According to Stevens, she learned of their falling-out via a phone call from Howard Sr., who was nearly in tears. He called her in December 1980, shortly after he had bought the Koch stock from his son.
"He was terribly upset," recalled Stevens, "and he thought that I should know this thing that had happened because Howard Jr. was the child of both of us. And he was extremely upset, angry and outraged."
Stevens said Howard Sr. said he'd given their son $8 million to buy back the Koch stock, but that "there won't be any more."
"And I asked him, 'Does that mean you won't leave him anything in your will?' And he said, 'That's exactly what I mean,' in a very angry and decisive tone."
Stevens said that she also spoke directly to Howard Jr. about the rift between him and his father. During a visit with her son and his wife in California, Howard Jr. and his wife talked openly about expecting to inherit from Howard Sr. Stevens says she took the opportunity to set them straight.
"I thought it was too bad," testified Stevens, "because I knew that it was not going to be so, and I told them that." Her words, she said, were met with what she perceived as a stunned silence.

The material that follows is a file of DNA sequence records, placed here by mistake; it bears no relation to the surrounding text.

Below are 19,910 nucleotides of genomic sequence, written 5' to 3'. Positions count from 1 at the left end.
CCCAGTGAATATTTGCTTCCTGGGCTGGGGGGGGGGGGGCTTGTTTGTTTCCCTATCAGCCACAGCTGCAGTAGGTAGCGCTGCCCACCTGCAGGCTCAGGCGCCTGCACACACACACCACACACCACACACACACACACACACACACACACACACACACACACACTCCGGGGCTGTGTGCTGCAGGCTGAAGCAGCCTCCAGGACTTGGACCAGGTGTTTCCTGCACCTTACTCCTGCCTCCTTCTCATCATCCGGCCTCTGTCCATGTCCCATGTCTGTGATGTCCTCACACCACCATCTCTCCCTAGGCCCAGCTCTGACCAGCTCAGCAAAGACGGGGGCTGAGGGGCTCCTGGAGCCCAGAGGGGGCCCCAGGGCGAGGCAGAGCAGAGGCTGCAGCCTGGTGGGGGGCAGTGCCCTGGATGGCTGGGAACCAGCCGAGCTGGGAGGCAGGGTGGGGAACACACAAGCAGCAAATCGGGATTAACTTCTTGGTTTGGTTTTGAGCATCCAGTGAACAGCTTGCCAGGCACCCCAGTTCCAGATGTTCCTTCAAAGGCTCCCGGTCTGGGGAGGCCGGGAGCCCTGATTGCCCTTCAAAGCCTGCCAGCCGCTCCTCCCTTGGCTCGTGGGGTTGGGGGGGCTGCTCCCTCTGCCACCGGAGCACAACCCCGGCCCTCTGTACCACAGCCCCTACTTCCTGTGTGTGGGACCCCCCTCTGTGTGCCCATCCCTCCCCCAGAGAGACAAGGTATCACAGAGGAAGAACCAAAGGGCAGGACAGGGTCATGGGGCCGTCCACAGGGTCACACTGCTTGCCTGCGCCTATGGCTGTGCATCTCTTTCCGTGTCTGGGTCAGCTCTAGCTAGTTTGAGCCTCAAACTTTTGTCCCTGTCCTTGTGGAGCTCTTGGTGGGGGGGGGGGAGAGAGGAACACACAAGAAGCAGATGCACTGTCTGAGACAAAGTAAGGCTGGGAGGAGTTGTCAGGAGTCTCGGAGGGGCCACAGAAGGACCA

Though she very much hoped that her ex-husband would change his mind, Howard Sr. continued to stick to his guns regarding Howard Jr. In 1993, said Stevens, she and Howard Sr. were having a cup of coffee during a family wedding rehearsal dinner. As they talked casually, Stevens asked Howard Sr. if he was still insisting on not leaving Howard Jr. anything in his will.
"And he said, 'Damn right!' " said Stevens. "He was still mad. Still outraged."
But the evidence perhaps most damaging to Howard Jr.'s claim to his father's estate -- what Pierce's attorneys call their smoking gun -- are the words of Howard Jr. himself in what is known as the "Dear Woofy" letter.
On December 4, 1992 -- almost 12 years to the day after he claims to have struck a verbal agreement with his father allowing him to share in the estate -- Howard Jr. wrote Stevens, whom he addressed by her nickname, Woofy. He began the letter by rubbing his mother's nose in his father's romantic affairs.